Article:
Get more Mail & Guardian
Subscribe or Login

Germany ends free education

Germany’s higher education system was heading for its biggest shake up in decades late last month after the country’s high court overturned a ban on tuition fees.

The court in Karlsruhe ruled that individual German federal states can now introduce fees at university, effectively ending the principle of free education in Germany that had survived since the 1960s.

Student groups immediately denounced the ruling and promised a series of demonstrations across the country. Three states ruled by Germany’s opposition conservatives – Bavaria, Baden-Wurttemberg and Hamburg – immediately indicated that they will introduce fees as quickly as possible.

Other states, run by the Social Democrats who lead the federal government, said they have no plans to introduce fees. Opponents of tuition fees in Germany argue that they will deter students from poor backgrounds from attending university and force existing students to abandon their studies.

But supporters argue that fees will bring much-needed revenue into Germany’s notoriously overcrowded and under-funded higher education sector, and might prompt students to work harder.

Until the court decision, Germany was one of the last countries in Europe to adhere to the fading principle of free university education. Britain introduced tuition fees in 1998. The Netherlands, Austria, Spain, Italy and Portugal have since followed suit. Scandinavian countries such as Sweden are currently alone in not charging fees. – Guardian Newspapers Limited 2005

Subscribe to the M&G

Thanks for enjoying the Mail & Guardian, we’re proud of our 36 year history, throughout which we have delivered to readers the most important, unbiased stories in South Africa. Good journalism costs, though, and right from our very first edition we’ve relied on reader subscriptions to protect our independence.

Digital subscribers get access to all of our award-winning journalism, including premium features, as well as exclusive events, newsletters, webinars and the cryptic crossword. Click here to find out how to join them.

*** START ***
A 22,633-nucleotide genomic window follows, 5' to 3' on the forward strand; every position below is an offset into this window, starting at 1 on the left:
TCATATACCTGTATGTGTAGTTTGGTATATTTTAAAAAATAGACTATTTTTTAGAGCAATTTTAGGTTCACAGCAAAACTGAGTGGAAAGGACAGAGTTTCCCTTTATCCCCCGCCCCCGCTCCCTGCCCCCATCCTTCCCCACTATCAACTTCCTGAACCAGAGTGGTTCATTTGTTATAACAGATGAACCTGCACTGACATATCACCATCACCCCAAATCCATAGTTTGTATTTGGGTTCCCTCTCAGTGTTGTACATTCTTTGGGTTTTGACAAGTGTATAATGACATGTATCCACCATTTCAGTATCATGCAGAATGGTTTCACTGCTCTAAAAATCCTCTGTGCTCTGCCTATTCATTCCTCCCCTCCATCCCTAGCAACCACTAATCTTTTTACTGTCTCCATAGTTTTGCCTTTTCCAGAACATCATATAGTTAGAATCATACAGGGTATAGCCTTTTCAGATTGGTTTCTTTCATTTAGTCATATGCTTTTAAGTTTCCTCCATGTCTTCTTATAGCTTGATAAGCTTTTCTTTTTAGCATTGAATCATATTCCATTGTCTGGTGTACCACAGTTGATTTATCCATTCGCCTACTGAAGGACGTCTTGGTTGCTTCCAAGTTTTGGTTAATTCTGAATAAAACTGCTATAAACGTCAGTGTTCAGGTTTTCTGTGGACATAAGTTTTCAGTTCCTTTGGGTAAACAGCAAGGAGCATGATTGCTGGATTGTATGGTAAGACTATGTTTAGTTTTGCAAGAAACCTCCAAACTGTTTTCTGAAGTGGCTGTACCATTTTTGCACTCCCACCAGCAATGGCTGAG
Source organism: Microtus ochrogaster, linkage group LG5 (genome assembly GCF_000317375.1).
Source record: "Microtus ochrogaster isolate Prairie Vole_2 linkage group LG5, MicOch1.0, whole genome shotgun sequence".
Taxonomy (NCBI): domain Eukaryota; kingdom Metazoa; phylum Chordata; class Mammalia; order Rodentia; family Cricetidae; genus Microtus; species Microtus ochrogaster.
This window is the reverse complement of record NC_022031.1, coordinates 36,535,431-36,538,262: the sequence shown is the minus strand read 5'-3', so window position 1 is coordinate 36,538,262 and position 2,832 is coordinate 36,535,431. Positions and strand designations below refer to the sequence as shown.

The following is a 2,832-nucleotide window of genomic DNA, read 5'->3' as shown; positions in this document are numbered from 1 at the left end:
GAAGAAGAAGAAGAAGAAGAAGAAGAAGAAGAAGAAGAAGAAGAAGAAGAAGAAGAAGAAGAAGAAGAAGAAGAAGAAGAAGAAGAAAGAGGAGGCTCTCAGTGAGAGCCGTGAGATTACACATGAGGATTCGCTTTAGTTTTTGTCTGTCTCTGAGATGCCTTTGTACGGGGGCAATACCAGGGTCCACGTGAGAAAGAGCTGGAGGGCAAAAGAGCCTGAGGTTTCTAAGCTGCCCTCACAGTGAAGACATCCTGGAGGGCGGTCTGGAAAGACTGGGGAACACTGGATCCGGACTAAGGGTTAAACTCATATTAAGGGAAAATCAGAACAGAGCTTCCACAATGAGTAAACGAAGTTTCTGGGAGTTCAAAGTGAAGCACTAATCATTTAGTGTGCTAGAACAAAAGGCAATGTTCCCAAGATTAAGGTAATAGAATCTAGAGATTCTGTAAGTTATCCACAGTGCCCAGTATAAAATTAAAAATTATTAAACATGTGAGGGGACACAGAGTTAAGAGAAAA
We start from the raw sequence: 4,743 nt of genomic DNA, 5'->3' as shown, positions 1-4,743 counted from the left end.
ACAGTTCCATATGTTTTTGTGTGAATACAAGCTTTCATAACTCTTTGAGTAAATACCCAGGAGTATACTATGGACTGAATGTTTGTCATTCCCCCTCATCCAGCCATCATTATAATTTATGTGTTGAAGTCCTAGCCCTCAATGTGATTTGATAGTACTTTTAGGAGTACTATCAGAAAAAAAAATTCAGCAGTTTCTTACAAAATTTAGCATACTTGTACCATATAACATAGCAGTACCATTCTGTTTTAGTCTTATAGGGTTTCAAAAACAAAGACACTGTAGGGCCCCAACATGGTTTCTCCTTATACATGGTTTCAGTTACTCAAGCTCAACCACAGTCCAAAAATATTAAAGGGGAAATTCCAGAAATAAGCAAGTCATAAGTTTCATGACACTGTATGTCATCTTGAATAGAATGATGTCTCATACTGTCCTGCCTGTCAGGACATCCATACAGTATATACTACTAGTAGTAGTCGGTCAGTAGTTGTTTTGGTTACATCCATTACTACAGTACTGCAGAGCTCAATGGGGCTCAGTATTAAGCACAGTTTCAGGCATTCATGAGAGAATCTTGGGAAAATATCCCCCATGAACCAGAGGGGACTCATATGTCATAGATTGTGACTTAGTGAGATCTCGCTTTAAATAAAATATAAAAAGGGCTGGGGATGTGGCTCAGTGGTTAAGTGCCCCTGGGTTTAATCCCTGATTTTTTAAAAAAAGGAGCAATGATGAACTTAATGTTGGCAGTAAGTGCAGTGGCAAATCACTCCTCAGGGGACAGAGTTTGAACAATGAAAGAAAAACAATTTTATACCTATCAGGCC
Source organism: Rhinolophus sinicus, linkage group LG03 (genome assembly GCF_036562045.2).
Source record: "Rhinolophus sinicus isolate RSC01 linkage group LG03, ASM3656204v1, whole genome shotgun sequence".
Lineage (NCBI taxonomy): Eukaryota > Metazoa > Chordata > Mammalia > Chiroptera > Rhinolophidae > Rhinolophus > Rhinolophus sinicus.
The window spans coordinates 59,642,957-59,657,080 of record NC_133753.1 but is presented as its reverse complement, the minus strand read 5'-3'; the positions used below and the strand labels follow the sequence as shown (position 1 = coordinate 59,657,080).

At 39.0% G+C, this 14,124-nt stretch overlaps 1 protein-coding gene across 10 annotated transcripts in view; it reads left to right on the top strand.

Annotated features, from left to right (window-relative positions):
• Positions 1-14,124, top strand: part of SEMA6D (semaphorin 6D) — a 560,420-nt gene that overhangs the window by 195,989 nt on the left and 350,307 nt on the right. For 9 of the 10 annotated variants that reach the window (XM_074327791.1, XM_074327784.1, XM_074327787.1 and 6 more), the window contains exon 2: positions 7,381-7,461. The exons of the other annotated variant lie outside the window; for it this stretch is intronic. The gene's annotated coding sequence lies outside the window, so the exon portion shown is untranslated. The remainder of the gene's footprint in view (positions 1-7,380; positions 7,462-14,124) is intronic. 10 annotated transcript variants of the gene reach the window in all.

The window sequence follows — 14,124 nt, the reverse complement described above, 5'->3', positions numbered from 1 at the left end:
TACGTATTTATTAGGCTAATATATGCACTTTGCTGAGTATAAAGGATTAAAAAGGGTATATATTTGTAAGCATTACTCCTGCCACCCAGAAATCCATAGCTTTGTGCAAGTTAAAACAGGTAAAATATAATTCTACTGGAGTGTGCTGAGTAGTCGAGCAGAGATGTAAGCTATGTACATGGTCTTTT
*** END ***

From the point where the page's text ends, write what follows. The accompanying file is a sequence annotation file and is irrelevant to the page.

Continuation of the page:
Related stories

WELCOME TO YOUR M&G

If you’re reading this, you clearly have great taste

If you haven’t already, you can subscribe to the Mail & Guardian for less than the cost of a cup of coffee a week, and get more great reads.

Already a subscriber? Sign in here

Advertising

Subscribers only

The basic income grant is surely on the horizon

It is becoming clear SA needs a BIG, as many ANC cabinet members, opposition parties and experts agree. But there is still dissent from some quarters

Bargaining council looks into complaint against Blade Nzimande

Two months before the long-serving higher education director general was suspended, he reported Nzimande to the bargaining council

More top stories

The basic income grant is surely on the horizon

It is becoming clear SA needs a BIG, as many ANC cabinet members, opposition parties and experts agree. But there is still dissent from some quarters

Bargaining council looks into complaint against Blade Nzimande

Two months before the long-serving higher education director general was suspended, he reported Nzimande to the bargaining council

Ace claims the state’s witness

The ANC’s suspended secretary general believes the state’s witness is, in fact, the defence’s witness

Taxi violence: Fight for survival in Cape Town’s dangerous turf...

The flare-up of the taxi war in the Western Cape has again shown the industry’s ability to hold commuters, the state and the local economy to ransom
Advertising

press releases

Loading latest Press Releases…
×